On Thursday, Apple announced that it will begin testing a new system that will automatically match photos on iPhones and uploaded iCloud accounts to a database of child sexual abuse images and alert authorities if necessary.
According to the company, the new service will convert photos on user devices into an unreadable set of hashes (complex numbers) stored on the device. The National Center for Missing and Exploited Children’s database of hashes will be used to match those numbers.
Apple (AAPL) is following in the footsteps of other major tech companies such as Google (GOOG) and Facebook (FB) (FB).
However, it’s also attempting to strike a balance between security and privacy, the latter of which Apple has emphasized as a key selling point for its products.
Some privacy advocates were quick to express their displeasure with the effort.
“Apple is replacing its industry-standard end-to-end encrypted messaging system with an infrastructure for surveillance and censorship, which will be vulnerable to abuse and scope creep not only in the United States, but throughout the world,” says Greg Nojeim, co-director of the Center for Democracy & Technology’s Security & Surveillance Project. “Apple should abandon these changes and restore its users’ faith in the security and integrity of their data on Apple devices and services”.
“Apple’s method… is designed with user privacy in mind,” the company said in a blog post outlining the changes. The tool does not “scan” user photos, according to Apple, and only images from the database will be used as matches. (For example, a user’s innocent photo of their child in the bathtub should not be flagged.)
A device will also create a doubly-encrypted “safety voucher” — a packet of information sent to servers — that will be encoded on photos, according to Apple. Apple’s review team will be notified once a certain number of safety vouchers have been flagged.
The voucher will then be decrypted, the user’s account will be disabled, and the National Center for Missing and Exploited Children will be notified, which will alert law enforcement. Those who believe their accounts were flagged in error can file an appeal to have them reinstated.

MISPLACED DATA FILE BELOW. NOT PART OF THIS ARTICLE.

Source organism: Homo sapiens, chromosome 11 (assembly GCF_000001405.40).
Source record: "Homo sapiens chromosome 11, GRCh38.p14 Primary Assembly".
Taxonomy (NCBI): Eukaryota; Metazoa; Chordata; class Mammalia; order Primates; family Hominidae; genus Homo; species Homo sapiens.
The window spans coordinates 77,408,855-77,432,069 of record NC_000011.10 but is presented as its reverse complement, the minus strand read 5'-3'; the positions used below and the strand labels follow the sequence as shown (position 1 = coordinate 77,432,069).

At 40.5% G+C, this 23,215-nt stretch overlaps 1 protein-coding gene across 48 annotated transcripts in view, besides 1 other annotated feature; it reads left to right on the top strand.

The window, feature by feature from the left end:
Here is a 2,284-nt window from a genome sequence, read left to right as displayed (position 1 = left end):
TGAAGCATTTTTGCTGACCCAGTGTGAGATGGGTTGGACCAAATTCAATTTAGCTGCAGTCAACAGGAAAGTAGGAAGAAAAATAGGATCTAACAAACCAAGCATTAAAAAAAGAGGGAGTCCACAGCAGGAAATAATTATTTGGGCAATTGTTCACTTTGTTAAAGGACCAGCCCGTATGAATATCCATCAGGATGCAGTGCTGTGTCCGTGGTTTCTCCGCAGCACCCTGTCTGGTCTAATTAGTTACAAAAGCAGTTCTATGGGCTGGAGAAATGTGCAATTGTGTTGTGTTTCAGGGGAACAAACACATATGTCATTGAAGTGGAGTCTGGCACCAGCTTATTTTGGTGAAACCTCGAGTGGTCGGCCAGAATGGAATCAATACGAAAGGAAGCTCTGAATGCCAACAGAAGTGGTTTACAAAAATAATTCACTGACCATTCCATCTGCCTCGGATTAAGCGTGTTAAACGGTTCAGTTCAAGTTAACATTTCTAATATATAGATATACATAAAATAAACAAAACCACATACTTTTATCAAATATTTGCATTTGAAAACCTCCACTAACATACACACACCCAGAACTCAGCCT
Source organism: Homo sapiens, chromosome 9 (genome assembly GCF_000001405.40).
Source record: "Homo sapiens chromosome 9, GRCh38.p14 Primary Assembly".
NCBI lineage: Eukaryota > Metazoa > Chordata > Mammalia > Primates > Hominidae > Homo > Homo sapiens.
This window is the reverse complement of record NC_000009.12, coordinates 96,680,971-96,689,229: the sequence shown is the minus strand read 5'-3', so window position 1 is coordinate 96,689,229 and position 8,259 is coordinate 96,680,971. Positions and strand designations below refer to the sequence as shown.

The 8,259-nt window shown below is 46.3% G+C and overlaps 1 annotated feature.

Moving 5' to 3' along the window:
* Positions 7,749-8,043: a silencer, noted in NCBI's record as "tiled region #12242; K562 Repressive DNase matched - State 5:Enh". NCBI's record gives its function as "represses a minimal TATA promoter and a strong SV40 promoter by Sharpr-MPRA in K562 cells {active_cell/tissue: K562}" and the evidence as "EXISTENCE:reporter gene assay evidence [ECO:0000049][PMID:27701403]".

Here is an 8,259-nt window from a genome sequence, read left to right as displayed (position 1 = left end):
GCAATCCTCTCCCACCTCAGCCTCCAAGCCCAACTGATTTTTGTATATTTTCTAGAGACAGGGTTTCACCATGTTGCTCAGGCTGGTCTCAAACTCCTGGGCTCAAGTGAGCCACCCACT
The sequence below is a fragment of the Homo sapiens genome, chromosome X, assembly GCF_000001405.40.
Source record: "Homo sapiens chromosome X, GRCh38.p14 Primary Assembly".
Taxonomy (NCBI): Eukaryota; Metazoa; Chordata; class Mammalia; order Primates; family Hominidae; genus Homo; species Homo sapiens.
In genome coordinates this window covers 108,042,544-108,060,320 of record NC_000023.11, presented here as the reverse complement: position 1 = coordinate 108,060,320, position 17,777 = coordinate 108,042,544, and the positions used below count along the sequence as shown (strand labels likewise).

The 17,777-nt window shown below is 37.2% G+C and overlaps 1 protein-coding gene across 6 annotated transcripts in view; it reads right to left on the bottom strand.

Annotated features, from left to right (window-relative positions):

Apple’s goal is to ensure that images that are identical and visually similar produce the same hash, even if they’ve been cropped, resized, or converted from color to black and white.
“The reality is that privacy and child protection can co-exist,” John Clark, president and CEO of the National Center for Missing & Exploited Children, said in a statement. “We applaud Apple and look forward to working together to make this world a safer place for children.”
The announcement is part of a larger push by the company to promote child safety. Apple announced on Thursday that a new communication tool will alert users under the age of 18 when they are about to send or receive a message that contains an explicit image. The tool, which must be enabled in Family Sharing, analyzes image attachments and determines whether they are sexually explicit using on-device machine learning. In the event that a child under the age of 13 is about to send or receive a nude image, parents with children under the age of 13 can also turn on a notification feature. Apple has stated that it will be denied access to the messages.